Athletes who won medals on the opening weekend of the Tokyo Olympics also helped earn a photogenic victory for others to share in the next two weeks.
Some medalists on Sunday ignored the order from organizers to wear masks for the entire podium ceremony. Seeing the pushback, the International Olympic Committee later agreed to ease its strict pre-Games rule designed to help protect against the coronavirus.
“Victory ceremony protocol has been adapted to allow athletes to have an image for the media that captures their faces and their emotions during a unique moment in their sporting career,” the IOC said Sunday.
Earlier in the day, Olympic organizers were still urging medalists to obey all the original rules. That meant curbing hugs, wearing masks and not gathering on the top step for a group photograph.
“It’s not a ‘nice to have,’ it’s a ‘must have,’” IOC spokesman Mark Adams said of masks at the daily news conference held each morning in Tokyo. “We feel for the athletes (but) there are things that unfortunately we have had to make stricter.”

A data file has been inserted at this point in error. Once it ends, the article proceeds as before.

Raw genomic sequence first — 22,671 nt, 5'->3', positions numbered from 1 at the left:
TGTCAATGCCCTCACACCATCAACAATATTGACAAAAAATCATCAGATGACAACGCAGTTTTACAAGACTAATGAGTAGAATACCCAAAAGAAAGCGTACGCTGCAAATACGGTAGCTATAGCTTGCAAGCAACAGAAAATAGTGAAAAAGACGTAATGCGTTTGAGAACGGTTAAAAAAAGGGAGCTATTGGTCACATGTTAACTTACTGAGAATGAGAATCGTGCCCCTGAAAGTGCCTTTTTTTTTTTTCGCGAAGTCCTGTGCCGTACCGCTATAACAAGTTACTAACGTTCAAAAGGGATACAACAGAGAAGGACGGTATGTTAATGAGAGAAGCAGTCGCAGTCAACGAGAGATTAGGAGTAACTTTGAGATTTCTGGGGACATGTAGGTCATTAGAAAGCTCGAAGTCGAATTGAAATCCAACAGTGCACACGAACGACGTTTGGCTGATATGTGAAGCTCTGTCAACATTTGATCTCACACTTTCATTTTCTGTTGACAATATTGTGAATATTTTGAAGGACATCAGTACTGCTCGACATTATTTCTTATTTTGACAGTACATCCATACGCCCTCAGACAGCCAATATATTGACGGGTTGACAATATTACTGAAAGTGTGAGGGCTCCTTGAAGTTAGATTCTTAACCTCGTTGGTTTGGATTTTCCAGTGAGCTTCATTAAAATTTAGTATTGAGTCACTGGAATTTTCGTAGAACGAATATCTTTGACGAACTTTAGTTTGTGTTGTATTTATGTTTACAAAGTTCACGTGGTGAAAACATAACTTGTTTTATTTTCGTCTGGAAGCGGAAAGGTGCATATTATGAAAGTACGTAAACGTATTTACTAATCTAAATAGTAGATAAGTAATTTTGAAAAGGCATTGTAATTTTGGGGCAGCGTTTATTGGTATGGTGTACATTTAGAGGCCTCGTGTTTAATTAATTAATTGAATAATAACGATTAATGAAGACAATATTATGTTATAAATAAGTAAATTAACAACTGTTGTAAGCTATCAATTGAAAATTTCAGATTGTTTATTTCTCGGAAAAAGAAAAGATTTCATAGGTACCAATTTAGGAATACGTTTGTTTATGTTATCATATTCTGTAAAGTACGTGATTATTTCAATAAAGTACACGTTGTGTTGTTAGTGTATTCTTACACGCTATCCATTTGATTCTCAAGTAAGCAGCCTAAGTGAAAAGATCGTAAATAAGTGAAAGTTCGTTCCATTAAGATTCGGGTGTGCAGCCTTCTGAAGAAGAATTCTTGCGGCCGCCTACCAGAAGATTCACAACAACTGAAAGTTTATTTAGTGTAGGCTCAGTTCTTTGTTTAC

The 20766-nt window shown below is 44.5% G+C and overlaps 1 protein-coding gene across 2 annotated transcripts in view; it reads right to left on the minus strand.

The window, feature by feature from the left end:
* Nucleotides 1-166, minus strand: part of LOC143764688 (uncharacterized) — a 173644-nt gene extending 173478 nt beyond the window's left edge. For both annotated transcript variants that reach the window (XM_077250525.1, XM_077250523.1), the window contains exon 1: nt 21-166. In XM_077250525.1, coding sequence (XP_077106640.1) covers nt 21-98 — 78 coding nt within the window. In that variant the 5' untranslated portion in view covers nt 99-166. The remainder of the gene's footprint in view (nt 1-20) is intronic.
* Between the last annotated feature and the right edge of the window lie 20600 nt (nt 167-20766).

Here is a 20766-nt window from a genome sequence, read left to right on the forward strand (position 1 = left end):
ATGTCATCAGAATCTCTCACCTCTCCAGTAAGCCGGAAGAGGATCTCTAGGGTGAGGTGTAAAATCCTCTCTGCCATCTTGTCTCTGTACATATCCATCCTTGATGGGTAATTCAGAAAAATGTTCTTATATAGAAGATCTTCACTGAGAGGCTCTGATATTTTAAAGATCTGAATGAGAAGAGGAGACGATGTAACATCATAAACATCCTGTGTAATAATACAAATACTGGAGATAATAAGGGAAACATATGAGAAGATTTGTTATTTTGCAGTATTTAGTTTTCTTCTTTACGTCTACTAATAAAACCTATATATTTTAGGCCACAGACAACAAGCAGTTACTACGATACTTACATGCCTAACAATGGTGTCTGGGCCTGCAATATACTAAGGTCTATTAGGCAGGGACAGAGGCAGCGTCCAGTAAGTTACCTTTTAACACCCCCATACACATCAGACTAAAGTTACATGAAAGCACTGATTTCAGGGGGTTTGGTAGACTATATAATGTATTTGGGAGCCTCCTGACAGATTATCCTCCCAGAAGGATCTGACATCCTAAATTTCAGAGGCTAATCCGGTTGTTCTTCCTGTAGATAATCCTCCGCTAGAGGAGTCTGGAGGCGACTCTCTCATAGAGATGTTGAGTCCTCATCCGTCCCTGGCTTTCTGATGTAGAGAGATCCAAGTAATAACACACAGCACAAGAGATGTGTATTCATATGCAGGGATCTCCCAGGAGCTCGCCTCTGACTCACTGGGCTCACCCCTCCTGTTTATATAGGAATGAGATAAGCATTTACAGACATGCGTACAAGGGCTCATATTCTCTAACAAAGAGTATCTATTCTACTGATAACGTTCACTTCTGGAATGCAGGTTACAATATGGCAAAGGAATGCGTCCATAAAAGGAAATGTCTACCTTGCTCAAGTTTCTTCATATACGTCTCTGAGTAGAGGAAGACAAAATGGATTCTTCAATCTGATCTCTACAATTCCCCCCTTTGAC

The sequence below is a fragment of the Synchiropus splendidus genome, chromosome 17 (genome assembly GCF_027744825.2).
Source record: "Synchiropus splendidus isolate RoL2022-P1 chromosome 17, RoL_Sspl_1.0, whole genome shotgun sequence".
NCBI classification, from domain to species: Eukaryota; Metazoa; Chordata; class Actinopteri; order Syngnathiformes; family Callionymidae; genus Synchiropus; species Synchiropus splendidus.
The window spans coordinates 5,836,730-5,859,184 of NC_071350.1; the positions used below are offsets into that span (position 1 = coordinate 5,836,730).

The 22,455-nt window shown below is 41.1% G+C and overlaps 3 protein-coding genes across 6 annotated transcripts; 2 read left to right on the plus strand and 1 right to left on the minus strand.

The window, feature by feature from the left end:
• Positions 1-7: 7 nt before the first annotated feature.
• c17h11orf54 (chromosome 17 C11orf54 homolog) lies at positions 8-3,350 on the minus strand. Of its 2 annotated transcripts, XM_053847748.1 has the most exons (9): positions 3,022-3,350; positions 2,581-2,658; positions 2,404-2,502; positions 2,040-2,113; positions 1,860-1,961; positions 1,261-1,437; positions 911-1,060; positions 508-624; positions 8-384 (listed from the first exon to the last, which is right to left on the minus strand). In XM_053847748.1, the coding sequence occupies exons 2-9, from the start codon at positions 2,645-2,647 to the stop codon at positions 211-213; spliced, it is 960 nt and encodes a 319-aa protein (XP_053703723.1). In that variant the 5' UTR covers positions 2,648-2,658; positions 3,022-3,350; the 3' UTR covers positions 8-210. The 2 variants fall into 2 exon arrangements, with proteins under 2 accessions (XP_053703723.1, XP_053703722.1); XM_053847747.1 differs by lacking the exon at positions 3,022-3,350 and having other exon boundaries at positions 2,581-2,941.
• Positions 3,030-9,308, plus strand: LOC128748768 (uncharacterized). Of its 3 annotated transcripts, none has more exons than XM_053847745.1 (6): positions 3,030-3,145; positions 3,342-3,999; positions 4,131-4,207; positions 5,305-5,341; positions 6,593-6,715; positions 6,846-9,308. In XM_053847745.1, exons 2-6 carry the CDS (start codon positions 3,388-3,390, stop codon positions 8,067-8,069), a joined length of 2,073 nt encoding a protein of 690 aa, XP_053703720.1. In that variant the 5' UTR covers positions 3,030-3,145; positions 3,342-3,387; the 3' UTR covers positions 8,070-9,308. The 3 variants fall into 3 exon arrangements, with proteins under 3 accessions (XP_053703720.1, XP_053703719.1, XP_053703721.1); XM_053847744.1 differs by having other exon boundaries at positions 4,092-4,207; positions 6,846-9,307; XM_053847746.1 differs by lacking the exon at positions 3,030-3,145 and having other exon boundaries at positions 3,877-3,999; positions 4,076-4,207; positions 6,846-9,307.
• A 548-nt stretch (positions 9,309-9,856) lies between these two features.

Hours later, the rules were amended while still following scientific advice, the IOC said.
Medalists now have a 30-second photo opportunity after the gold medalist’s national anthem is played to remove their masks while staying on their own podium step.
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“At no point during this limited time should the athletes be invited to join each other on the gold-medal platform,” the IOC said in a statement explaining the new rules. “The silver and bronze medalists join the gold medalist on the latter’s platform for a photo opportunity with masks on.”
Still, the women’s cycling road race medalists joined each other in a happy, mask-less photo on the podium outside Tokyo at Fuji International Speedway on Sunday.
Also Sunday, the Tokyo organizing committee's tally of games-related COVID-19 infections in Japan this month rose to 137, including 14 athletes.